784 Results

life at delhi university

Search

 

There are numerous inter college fests held in DU all around the year. However, there are very few events organised for school students by colleges. Fests for school students allow them to catch a glimpse of college life and the kind of competitive events that take place at a university level. Addressing this, the Department of Business Studies, Deen Dayal Upadhyaya College is organising Orizzonte, its first ever Annual Management Festival for Schools.

Scheduled for Tuesday, the 16th of October, Orizzonte will be held at the North Campus Conference Centre. The selected events are sure to challenge the students’ creativity, analytic abilities and reasoning. The competitions include core management related events like Product Designing, Stalking the Stock (mock stock), Biz Quest (business quiz) and Think Pot (group discussion). In addition to these, a Movie Making competition will be held, with the theme ‘Black and White’ and an entertainment quiz, The Couch Potato Quiz, will be a fun event with students answering question about TV show sitcoms and Harry Potter.

The program will also allow students to get a feel of what it is like to study Bachelor of Business Studies, the only undergraduate management course in the University of Delhi. The theme for the event is “Exploring new horizons” and the entire proceedings of the day have been carefully laid out, keeping the theme in mind. The main aim of Orizzonte is to inspire school students to think differently, and compete with each other on a whole new level. As Sanchetna Kapur, the President of Spettro the BBS society of DDUC puts it, “Through Orizzonte we hope to provide students an opportunity to explore the various aspects of management education and the prospects of the same. It will radically change the way a school student looks at competitive events and allow them to challenge themselves in a healthy manner”.
Further details about the event can be found at https://www.facebook.com/Orizzonte.Dduc

Lying on a vividly-hued hammock in your backyard, on a breezy day (those not blessed with the expanse of a backyard and hence with a hammock can replace the imagery with a couch or what-please-you), poring over one of your favoured leisure reads, calling out for the mother whenever the glass of lemonade needed to be refilled…aah! THIS constitutes the paraphernalia of a perfect break, unlike the “break” the university had planned for us which, as I put, and most of my other fellow university slaves would agree to, was a blatant misnomer for one!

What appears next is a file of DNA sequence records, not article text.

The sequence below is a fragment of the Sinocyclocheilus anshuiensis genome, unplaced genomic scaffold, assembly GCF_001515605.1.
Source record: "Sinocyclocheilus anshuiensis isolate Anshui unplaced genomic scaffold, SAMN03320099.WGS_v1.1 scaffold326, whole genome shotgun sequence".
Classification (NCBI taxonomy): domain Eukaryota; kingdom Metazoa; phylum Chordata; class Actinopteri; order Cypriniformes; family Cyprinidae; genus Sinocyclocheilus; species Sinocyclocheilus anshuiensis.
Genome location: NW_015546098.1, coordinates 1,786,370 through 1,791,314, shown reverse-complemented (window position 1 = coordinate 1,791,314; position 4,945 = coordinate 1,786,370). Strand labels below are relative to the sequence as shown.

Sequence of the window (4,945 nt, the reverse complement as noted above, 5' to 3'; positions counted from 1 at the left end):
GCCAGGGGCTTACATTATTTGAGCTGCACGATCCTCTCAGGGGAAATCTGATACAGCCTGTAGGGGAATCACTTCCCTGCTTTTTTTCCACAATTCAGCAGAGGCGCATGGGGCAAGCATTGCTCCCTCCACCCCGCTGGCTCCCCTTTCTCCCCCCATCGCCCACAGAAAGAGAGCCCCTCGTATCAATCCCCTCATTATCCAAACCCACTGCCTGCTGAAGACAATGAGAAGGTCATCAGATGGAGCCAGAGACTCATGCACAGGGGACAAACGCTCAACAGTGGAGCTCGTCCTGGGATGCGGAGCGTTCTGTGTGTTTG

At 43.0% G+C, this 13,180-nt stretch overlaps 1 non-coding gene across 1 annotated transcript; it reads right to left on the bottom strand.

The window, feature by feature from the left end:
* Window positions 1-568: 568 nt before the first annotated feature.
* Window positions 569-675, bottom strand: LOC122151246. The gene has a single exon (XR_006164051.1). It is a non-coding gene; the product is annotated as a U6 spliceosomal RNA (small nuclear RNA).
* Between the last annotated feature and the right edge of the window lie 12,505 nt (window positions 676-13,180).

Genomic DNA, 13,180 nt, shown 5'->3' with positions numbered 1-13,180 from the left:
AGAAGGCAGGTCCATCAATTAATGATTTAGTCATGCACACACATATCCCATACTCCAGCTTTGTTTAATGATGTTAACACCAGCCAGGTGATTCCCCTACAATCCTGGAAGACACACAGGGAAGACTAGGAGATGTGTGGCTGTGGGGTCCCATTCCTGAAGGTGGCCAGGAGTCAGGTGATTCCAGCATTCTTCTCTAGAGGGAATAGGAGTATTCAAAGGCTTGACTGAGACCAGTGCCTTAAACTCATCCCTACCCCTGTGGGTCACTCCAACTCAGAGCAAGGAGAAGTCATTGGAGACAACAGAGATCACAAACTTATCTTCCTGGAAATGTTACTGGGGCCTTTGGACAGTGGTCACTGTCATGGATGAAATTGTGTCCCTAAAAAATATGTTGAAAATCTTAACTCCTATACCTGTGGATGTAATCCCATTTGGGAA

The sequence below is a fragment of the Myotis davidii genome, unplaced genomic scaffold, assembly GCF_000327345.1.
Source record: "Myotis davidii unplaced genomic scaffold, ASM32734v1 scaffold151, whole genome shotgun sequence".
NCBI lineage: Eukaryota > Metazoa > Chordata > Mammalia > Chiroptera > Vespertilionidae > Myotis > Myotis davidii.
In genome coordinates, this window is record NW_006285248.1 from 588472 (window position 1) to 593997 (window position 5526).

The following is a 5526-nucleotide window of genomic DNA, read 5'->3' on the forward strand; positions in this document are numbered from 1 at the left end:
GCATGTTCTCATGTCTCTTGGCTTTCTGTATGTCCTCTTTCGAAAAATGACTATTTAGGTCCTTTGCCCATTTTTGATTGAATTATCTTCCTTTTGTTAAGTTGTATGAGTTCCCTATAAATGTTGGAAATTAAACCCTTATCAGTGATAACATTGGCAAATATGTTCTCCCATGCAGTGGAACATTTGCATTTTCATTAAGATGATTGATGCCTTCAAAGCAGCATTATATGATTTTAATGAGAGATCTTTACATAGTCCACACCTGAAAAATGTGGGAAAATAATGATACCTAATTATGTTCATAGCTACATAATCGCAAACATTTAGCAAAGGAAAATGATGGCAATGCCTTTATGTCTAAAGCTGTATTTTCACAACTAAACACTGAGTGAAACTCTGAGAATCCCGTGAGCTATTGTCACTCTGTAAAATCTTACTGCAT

How would you exactly describe a break? Well, a period of time when there is complete detachment from anything paperback, hardcover, spiral-bound, containing the writings of a wasted someone (resemblance to “books” is purely intentional, yes). It does NOT entail being buried into a plethora of reading material, with eyes glued to the computer screen (for research purposes of course), counting the number of hours before we could finally shove that assignment away and take a breather!

Being an outstationer, a break is something I start looking forward to since the moment I set foot on the New Delhi Railway Station after coming back from one! This time I took more books and fewer clothes, owing to a string of tests after the college re-opens.

Also, the one thing that really upset hosteliers and day-scholars alike was the short span of the holidays. “Before the semester-system was put into practice, the break used to stretch for a minimum of ten days. These were over in a jiffy. Before I could raise my head from the ten thousand assignments that I had to complete, it was time to bid-adieu,” said an outraged Divya Mehrotra, a Pol. Science student of IP College, who also happens to be a hostelier.

The time of the month the break came about also did not go down too well with most students. “The break should have been clubbed with the Dushhehra holidays. This time of the year means more to us than just the festival. Now, I’ll have to miss classes to accommodate the festival,” quoted Nishita Banerjee, a student of History from LSR and a hurt Bengali.

So, the break which stands for a refreshing change from the mundane and routine life of attending classes, commuting, meeting deadlines, bunking classes (yes, that’s part of the routine, isn’t it?), didn’t really fulfill its promise. And, with the examination datesheet being declared JUST before the break began, it couldn’t get worse. Kudos to the VC!

 

Vatsala Gaur
[email protected]

Remember the time when one weekend in a month (or two) neared like impending doom? Remember the circulars, placidly inviting all the dear parents for a “healthy” interaction with the teachers, about how their children were doing at school? I remember dying a little bit inside every time we got one of those. I also remember trudging along nervously, as I would lead my parents up the stairs, to the dark chambers of classrooms and staff-rooms where the teachers waited for the next victim to be slaughtered, while a friend would pass by with a throat-slitting signal and a whispered “yaar aaj to lag gai.” I remember sitting there awkwardly, being talked about in grave tones of concern like I wasn’t even there, having everything from my marks, habits, activities, uniform and even my friends being discussed and dissected. I wasn’t that bad a student, so I would alternate between taking my mom to the teachers who would praise me and those who were sure to land me a lecture on the way back.